"Thitherward," said that shade, "will we repair,   Where of itself the hill-side makes a lap,   And there for the new day will we await." 
'Twixt hill and plain there was a winding path   Which led us to the margin of that dell,   Where dies the border more than half away. 
Gold and fine silver, and scarlet and pearl-white,   The Indian wood resplendent and serene,   Fresh emerald the moment it is broken, 
By herbage and by flowers within that hollow   Planted, each one in colour would be vanquished,   As by its greater vanquished is the less. 
Nor in that place had nature painted only,   But of the sweetness of a thousand odours   Made there a mingled fragrance and unknown. 
"Salve Regina," on the green and flowers   There seated, singing, spirits I beheld,   Which were not visible outside the valley. 
"Before the scanty sun now seeks his nest,"   Began the Mantuan who had led us thither,   "Among them do not wish me to conduct you. 
Better from off this ledge the acts and faces   Of all of them will you discriminate,   Than in the plain below received among them. 
He who sits highest, and the semblance bears   Of having what he should have done neglected,   And to the others' song moves not his lips,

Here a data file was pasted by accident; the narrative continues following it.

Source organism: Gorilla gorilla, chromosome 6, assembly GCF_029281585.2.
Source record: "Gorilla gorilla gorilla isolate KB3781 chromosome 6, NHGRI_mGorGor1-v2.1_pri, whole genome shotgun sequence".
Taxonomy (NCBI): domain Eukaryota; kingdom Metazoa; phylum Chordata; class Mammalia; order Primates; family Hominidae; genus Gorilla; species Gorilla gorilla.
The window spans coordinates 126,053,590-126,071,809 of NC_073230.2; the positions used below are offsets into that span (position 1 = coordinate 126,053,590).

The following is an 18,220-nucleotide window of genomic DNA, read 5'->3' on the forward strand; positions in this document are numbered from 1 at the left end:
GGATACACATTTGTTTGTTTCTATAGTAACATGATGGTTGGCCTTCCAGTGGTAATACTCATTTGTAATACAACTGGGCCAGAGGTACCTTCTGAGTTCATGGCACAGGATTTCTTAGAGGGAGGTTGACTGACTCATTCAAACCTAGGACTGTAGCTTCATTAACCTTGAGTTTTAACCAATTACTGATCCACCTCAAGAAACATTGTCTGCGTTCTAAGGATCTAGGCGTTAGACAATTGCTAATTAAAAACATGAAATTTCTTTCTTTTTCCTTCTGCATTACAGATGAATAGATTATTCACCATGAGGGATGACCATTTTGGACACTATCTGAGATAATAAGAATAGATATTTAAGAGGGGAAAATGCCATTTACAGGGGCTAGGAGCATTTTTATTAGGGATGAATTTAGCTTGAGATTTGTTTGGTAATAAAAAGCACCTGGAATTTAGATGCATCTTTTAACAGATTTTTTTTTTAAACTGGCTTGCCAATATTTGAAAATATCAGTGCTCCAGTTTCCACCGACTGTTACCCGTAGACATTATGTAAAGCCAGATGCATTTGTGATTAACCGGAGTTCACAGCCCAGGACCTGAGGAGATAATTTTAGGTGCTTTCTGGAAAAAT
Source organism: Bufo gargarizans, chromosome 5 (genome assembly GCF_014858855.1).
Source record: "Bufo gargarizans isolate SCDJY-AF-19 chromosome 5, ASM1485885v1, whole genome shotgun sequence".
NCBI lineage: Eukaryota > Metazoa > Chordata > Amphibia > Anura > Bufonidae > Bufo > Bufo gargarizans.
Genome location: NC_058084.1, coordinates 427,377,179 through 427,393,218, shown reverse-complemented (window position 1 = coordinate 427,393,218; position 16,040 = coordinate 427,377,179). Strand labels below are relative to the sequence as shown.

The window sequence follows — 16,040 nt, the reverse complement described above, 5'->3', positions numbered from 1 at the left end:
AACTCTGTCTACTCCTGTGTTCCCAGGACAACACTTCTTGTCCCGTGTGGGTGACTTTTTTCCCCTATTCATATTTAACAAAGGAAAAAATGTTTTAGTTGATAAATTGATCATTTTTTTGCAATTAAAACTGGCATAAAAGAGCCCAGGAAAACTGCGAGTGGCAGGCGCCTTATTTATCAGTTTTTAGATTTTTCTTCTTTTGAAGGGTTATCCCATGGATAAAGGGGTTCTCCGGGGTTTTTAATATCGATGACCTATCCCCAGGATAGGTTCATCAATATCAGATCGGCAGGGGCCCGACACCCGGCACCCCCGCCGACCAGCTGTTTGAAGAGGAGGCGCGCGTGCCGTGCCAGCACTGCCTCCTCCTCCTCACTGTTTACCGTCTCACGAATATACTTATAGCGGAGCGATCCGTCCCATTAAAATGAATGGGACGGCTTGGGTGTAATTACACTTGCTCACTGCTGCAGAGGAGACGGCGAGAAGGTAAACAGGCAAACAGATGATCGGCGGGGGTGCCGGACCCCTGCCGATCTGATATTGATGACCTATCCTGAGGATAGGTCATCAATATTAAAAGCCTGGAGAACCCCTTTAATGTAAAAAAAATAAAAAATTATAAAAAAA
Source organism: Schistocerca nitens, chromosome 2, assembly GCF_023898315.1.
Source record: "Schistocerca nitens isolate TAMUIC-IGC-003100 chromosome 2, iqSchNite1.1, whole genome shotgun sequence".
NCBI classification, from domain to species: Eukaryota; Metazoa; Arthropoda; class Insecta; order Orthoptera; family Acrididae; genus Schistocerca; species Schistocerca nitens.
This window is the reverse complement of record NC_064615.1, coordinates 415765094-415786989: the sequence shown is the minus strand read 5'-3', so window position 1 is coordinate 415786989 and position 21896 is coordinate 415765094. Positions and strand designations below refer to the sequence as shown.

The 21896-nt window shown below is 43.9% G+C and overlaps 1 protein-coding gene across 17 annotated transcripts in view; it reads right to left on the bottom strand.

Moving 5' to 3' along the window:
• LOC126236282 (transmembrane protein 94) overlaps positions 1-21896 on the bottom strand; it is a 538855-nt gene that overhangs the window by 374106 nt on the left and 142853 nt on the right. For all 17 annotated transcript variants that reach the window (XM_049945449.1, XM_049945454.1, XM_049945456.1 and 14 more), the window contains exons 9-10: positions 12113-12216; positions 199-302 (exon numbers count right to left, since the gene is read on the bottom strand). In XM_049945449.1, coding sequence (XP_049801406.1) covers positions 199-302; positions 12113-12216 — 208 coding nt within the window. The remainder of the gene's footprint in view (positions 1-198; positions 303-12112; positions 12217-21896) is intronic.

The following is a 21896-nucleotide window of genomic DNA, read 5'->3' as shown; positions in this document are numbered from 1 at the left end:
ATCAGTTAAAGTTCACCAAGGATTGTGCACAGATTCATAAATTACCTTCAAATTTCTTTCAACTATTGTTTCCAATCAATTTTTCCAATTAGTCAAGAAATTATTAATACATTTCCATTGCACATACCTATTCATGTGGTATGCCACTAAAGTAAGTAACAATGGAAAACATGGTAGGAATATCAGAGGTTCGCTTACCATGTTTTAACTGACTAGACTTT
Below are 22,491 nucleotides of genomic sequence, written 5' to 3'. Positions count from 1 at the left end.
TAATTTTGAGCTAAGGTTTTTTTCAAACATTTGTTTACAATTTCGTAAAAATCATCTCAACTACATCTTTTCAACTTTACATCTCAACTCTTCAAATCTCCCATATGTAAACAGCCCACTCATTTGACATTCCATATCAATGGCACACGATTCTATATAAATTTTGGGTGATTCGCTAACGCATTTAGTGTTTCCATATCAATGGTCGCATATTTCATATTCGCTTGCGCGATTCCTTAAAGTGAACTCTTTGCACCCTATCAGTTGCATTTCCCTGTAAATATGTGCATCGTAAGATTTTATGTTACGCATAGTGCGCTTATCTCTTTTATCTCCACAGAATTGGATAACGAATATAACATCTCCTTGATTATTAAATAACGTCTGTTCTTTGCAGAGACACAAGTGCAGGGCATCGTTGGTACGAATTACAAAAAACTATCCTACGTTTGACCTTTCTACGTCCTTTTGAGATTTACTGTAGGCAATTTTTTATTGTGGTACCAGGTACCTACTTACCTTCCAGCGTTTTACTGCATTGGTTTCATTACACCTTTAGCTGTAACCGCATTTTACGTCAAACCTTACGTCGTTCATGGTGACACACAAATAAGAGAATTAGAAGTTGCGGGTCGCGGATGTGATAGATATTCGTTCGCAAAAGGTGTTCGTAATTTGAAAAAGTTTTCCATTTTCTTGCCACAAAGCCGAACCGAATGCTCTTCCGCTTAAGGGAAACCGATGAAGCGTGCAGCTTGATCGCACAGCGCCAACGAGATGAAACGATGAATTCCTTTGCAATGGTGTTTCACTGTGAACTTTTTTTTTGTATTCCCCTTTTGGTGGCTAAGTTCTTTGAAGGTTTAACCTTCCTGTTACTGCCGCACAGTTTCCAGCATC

Rudolph the Emperor was, who had the power   To heal the wounds that Italy have slain,   So that through others slowly she revives. 
The other, who in look doth comfort him,   Governed the region where the water springs,   The Moldau bears the Elbe, and Elbe the sea. 
His name was Ottocar; and in swaddling-clothes   Far better he than bearded Winceslaus   His son, who feeds in luxury and ease. 
And the small-nosed, who close in council seems   With him that has an aspect so benign,   Died fleeing and disflowering the lily; 
Look there, how he is beating at his breast!   Behold the other one, who for his cheek   Sighing has made of his own palm a bed; 
Father and father-in-law of France's Pest   Are they, and know his vicious life and lewd,   And hence proceeds the grief that so doth pierce them. 
He who appears so stalwart, and chimes in,   Singing, with that one of the manly nose,   The cord of every valour wore begirt; 
And if as King had after him remained   The stripling who in rear of him is sitting,   Well had the valour passed from vase to vase, 
Which cannot of the other heirs be said.   Frederick and Jacomo possess the realms,   But none the better heritage possesses. 
Not oftentimes upriseth through the branches   The probity of man; and this He wills   Who gives it, so that we may ask of Him. 
Eke to the large-nosed reach my words, no less   Than to the other, Pier, who with him sings;   Whence Provence and Apulia grieve already 
The plant is as inferior to its seed,   As more than Beatrice and Margaret   Costanza boasteth of her husband still. 
Behold the monarch of the simple life,   Harry of England, sitting there alone;   He in his branches has a better issue. 
He who the lowest on the ground among them   Sits looking upward, is the Marquis William,   For whose sake Alessandria and her war 
Make Monferrat and Canavese weep."